Hounds of Love is a 2016 Australian psychological horror drama film written and directed by Ben Young. It stars Emma Booth, Ashleigh Cummings and Stephen Curry.
In suburban late-1980s Perth, people are unaware that women are disappearing at the hands of serial killer couple John and Evelyn White.
After an innocent lapse in judgment, Vicki Maloney is randomly abducted by the disturbed couple. With her murder imminent, Vicki realizes she must find a way to drive a wedge between Evelyn and John if she is to survive…
I am not a parent, but I imagine that Hounds of Love is the epitome of a mother’s worst nightmare (dad’s too!), It’s 1987 in Perth, Australia and your rebellious teen daughter sneaks out of the house one night en route to a party – then vanishes. Panic and helplessness sets in as you discover no clues or leads as to the whereabouts of your child. Where is she?
Hounds of Love drags you into a nightmare where you will feel every agonising inch of pain – both physical and emotional – of being kept captive, sexually abused, tortured, lost and in constant fear. Without resort to graphic violence, Ben Young still plants the truly horrifying seed of uncertainty that young Vicki encounters.
This is the world of Eve and John White… a seemingly typical thirty-something couple. Young, in love and happy. Oh… and yet they enjoy abducting, torturing and killing teenage girls. While out on the prowl one night they immediately target gussied-up Vicki. With promises of weed and alcohol, Vicki obliges sans major hesitation and accepts the offer to accompany the couple to their home for a quick pit stop. And then the terror sets in…
Shackled to a bed screaming, sexually depraved Eve and husband John begin to use Vicki as their private play toy. But, there is something different about this go-around. Eve experiences pangs of jealousy when John takes opportunities to be alone with Vicki.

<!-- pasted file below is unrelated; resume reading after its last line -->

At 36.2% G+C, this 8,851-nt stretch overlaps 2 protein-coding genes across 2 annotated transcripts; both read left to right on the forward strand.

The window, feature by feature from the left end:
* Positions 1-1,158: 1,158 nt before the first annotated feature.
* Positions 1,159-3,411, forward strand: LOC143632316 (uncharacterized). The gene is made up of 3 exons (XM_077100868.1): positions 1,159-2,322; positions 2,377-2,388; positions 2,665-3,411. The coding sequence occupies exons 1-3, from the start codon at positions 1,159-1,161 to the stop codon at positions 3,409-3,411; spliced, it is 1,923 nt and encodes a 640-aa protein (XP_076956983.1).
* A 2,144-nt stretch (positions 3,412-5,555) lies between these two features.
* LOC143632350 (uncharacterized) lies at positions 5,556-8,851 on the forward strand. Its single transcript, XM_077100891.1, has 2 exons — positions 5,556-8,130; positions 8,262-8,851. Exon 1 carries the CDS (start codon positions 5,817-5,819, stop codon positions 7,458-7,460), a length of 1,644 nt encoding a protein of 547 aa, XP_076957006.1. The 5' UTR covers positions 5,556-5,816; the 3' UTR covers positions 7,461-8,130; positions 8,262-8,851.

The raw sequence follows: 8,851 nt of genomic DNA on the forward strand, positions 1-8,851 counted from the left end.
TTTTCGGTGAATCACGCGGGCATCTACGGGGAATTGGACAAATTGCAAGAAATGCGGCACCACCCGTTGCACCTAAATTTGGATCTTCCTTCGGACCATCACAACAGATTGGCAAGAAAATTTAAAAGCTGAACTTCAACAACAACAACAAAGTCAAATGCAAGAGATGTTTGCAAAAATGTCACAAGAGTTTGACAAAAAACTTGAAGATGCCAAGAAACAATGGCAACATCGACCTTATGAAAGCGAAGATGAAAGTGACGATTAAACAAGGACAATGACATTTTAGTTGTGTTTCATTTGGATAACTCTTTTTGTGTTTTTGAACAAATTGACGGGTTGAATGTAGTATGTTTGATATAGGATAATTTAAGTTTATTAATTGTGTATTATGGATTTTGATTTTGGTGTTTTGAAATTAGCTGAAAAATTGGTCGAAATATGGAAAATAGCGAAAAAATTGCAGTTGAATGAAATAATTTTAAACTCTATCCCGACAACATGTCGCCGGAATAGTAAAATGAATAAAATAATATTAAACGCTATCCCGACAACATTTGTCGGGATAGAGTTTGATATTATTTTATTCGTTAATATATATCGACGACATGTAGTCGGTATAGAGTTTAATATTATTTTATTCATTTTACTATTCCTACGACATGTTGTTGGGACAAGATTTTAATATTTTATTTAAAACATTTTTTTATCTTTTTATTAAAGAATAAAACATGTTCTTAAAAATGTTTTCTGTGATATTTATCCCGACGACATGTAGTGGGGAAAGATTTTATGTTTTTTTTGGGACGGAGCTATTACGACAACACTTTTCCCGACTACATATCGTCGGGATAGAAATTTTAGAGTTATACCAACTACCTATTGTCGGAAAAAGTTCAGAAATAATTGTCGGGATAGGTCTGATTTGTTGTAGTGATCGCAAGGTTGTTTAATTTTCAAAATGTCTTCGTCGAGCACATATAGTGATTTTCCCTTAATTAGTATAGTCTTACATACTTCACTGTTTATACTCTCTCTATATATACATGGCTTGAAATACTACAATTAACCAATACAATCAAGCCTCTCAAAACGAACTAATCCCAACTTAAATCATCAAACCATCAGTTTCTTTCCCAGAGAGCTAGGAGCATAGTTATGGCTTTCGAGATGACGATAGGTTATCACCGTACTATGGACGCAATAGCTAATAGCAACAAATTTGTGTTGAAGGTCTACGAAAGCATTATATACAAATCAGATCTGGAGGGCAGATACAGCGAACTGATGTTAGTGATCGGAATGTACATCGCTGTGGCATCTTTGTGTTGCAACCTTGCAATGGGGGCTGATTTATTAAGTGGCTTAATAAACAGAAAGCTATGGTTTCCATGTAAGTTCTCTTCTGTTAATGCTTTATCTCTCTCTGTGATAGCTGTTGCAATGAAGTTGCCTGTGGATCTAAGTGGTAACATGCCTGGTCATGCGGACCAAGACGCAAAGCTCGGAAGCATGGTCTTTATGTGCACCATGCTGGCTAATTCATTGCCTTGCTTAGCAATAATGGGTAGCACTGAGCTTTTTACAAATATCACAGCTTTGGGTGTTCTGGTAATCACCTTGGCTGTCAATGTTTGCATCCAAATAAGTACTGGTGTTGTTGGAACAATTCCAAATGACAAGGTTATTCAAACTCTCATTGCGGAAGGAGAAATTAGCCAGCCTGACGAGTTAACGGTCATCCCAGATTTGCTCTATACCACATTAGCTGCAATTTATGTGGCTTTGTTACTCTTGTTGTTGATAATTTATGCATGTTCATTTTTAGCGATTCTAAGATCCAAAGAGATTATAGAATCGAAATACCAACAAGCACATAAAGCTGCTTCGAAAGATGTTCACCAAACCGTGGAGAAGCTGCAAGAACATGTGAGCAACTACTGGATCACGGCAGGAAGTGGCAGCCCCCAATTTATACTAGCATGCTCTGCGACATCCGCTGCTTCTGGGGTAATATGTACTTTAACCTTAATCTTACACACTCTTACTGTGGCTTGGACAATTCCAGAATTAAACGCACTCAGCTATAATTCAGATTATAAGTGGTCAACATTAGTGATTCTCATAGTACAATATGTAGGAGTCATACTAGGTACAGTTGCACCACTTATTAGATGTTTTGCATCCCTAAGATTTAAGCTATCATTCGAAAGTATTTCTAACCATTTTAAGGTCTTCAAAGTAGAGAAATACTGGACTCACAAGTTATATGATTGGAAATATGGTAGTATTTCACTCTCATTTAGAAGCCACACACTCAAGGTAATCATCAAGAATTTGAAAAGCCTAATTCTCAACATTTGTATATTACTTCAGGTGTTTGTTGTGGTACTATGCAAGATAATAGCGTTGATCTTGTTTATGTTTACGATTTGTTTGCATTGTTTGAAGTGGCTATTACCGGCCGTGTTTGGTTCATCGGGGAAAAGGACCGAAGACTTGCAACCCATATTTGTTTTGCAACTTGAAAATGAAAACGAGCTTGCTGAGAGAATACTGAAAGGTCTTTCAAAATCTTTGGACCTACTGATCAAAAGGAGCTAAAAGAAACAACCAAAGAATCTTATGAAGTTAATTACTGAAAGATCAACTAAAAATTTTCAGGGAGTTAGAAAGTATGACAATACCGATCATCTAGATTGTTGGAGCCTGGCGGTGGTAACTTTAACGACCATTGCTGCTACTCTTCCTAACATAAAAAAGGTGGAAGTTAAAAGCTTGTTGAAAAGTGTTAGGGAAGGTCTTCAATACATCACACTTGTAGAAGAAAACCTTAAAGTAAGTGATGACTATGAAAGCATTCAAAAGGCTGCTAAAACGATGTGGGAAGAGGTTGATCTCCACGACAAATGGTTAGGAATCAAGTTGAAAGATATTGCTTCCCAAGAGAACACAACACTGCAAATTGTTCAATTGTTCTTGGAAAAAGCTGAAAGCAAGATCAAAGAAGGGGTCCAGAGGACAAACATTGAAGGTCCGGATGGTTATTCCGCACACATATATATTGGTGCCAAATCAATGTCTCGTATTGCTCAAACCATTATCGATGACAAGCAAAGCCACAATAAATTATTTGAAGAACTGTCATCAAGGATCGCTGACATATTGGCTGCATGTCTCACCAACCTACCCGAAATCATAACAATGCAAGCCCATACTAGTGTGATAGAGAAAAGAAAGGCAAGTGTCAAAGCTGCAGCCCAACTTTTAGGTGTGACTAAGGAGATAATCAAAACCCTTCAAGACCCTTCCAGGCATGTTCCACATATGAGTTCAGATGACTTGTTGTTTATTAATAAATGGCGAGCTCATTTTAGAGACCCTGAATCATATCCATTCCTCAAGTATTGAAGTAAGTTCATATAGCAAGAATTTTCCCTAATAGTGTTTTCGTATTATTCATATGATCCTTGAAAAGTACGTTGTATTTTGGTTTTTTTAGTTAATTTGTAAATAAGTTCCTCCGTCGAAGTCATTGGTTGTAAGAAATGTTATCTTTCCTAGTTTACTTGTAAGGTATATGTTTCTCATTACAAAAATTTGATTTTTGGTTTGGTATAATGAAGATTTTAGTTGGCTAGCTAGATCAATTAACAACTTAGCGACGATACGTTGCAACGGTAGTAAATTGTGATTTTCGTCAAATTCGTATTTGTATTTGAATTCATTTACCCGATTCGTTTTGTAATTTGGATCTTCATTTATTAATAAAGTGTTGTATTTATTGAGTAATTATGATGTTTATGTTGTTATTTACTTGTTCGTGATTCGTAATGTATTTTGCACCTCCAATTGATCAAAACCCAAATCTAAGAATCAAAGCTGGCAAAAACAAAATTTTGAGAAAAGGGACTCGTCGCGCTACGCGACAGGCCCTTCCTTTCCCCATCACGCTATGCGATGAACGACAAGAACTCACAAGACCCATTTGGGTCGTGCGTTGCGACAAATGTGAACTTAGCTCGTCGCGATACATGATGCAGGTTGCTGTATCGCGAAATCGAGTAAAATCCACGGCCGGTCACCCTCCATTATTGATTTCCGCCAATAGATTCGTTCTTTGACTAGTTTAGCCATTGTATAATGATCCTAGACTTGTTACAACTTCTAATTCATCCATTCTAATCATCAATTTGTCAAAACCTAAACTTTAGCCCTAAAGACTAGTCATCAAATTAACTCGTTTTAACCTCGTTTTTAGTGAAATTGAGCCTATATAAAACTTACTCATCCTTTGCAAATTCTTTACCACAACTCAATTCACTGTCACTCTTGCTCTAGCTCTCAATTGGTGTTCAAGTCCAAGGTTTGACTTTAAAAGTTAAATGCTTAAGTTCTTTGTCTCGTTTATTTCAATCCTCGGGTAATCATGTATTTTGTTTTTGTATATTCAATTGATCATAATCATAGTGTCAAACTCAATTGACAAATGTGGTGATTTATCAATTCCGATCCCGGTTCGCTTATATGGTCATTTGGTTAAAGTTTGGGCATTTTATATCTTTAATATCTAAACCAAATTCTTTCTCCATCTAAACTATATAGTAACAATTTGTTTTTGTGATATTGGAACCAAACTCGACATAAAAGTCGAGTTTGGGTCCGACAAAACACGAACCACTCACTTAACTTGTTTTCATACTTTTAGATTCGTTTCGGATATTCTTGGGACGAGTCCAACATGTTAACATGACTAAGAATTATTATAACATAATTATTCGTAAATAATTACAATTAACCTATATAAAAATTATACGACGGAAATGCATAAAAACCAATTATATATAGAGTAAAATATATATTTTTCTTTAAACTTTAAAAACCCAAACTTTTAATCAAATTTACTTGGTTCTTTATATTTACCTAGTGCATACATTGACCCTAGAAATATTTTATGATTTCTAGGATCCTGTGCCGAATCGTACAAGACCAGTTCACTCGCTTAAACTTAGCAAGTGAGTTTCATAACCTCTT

Not forgoing her attempts to please her domineering husband, Eve completes every dutiful daily task, worshipping John and taking care to bathe and feed their newest sex slave, Vicki. Eve’s internal demons begin to surface as she pleads with John to kill off the girl. Sensing the Achilles heel in their warped relationship, Vicki devises her plan to drive a wedge between the insane couple.
Not much gore, not much blood, yet plenty of fear and heartbreak. This is quite the disturbing tale of pure fright laid upon a defenseless girl and her struggle for survival. Vicki’s screams will resonate even after Joy Division’s “Atmosphere” rolls into the credits.
Writer-director Ben Young has hit a homerun with a horror flick that has little to no extreme violence. However, it is so psychologically upsetting that if you are a parent… you’ll want to hug your child endlessly.
Meredith Brown, Horrorpedia
“The greatest feat of Ben Young’s tremendously accomplished directorial debut is that it tackles an easily sensationalized narrative with uncanny poise and a sharp understanding of the power of empathetic identification.” Tom Kiesecoms, Screen Anarchy
” …why would I want to care about characters whose backstories are so immaterial? Young has a good idea here, but doesn’t work hard enough to flesh out the Whites so that their pre-Vicki lives are as rich as their current actions are degrading. Hounds of Love is ultimately an ugly film whose ambitions are never matched by its creators’ limited abilities.” Simon Abrams, RogerEbert.com
Cast and characters:
- Emma Booth as Evelyn White
- Ashleigh Cummings as Vicki Maloney
- Stephen Curry as John White
- Susie Porter as Maggie Maloney
- Damian de Montemas as Trevor Maloney
- Harrison Gilbertson as Jason
- Fletcher Humphrys as Gary